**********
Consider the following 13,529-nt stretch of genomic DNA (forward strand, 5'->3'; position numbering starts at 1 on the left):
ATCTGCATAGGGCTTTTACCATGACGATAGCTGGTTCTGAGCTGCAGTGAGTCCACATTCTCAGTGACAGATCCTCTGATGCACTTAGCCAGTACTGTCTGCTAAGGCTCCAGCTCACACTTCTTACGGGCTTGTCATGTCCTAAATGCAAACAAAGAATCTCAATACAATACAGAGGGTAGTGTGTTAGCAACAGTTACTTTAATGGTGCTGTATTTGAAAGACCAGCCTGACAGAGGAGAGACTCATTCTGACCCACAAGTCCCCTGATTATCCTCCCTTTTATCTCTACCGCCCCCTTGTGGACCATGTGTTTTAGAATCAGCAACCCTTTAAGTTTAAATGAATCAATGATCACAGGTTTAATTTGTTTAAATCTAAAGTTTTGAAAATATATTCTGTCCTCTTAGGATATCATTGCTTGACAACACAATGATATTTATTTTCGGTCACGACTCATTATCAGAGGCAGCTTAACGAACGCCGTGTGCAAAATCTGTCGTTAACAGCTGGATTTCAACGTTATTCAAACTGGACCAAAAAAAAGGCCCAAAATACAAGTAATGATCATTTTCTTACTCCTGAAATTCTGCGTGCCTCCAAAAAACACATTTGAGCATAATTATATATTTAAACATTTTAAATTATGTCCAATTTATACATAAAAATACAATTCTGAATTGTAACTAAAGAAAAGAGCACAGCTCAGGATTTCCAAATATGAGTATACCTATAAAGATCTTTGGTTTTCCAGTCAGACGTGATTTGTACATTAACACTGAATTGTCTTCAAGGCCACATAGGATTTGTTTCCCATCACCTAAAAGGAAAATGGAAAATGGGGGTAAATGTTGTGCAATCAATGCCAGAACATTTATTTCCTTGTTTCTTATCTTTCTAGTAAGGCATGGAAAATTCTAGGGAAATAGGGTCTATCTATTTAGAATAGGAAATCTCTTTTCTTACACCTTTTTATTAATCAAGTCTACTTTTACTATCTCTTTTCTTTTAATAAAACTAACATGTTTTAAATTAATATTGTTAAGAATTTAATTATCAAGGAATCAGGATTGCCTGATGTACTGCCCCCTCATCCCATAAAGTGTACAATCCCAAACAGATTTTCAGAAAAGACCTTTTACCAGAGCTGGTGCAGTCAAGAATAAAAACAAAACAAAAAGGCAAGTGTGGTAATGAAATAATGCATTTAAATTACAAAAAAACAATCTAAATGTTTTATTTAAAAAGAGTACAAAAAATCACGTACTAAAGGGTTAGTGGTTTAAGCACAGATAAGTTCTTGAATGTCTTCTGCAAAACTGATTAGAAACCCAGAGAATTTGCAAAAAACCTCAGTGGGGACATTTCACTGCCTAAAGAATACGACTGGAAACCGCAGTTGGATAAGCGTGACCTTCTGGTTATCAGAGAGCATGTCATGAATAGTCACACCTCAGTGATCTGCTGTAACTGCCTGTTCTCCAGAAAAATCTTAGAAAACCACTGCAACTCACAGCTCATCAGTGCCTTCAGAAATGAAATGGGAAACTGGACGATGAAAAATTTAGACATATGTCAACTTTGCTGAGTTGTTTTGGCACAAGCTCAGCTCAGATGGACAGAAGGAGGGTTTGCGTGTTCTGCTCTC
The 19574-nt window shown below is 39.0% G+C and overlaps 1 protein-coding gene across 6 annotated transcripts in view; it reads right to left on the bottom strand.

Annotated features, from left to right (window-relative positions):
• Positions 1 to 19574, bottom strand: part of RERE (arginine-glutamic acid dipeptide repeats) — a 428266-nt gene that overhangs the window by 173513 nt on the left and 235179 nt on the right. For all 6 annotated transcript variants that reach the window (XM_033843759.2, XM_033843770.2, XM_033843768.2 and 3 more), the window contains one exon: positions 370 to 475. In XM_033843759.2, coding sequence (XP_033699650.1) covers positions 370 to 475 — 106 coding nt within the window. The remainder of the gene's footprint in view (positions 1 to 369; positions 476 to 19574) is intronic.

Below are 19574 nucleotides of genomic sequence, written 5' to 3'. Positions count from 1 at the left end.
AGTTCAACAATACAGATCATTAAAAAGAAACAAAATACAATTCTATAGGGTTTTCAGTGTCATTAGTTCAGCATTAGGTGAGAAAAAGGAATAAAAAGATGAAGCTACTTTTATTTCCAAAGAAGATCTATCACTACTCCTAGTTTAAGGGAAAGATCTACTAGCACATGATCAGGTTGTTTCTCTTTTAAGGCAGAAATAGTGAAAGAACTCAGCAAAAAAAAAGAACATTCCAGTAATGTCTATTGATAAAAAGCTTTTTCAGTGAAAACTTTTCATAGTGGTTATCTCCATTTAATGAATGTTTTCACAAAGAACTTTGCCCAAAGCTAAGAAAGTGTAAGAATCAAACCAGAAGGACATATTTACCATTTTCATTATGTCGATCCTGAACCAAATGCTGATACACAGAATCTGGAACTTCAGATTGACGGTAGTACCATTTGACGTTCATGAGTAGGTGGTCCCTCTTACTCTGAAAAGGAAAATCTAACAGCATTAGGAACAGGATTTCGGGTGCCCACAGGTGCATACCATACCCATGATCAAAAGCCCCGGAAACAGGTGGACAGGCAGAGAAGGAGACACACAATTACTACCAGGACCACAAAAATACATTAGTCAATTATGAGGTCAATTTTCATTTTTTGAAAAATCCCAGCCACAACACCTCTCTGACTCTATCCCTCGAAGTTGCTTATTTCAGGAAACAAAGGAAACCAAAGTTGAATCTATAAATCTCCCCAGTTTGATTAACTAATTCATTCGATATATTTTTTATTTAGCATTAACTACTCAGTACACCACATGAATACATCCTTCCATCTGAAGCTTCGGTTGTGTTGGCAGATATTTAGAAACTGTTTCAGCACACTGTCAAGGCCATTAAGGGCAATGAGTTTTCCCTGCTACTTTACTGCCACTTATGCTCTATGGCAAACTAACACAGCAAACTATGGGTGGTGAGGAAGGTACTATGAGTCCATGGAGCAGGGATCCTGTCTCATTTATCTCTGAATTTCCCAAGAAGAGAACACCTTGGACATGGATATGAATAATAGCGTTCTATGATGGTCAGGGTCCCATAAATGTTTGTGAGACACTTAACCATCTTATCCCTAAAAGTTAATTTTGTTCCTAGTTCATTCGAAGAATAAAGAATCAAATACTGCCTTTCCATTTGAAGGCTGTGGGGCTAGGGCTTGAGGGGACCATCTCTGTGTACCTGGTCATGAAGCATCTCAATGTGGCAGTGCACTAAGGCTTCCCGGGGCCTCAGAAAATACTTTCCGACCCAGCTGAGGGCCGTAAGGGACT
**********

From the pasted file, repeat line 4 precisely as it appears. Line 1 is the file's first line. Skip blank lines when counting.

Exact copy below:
Annotated features, from left to right (window-relative positions):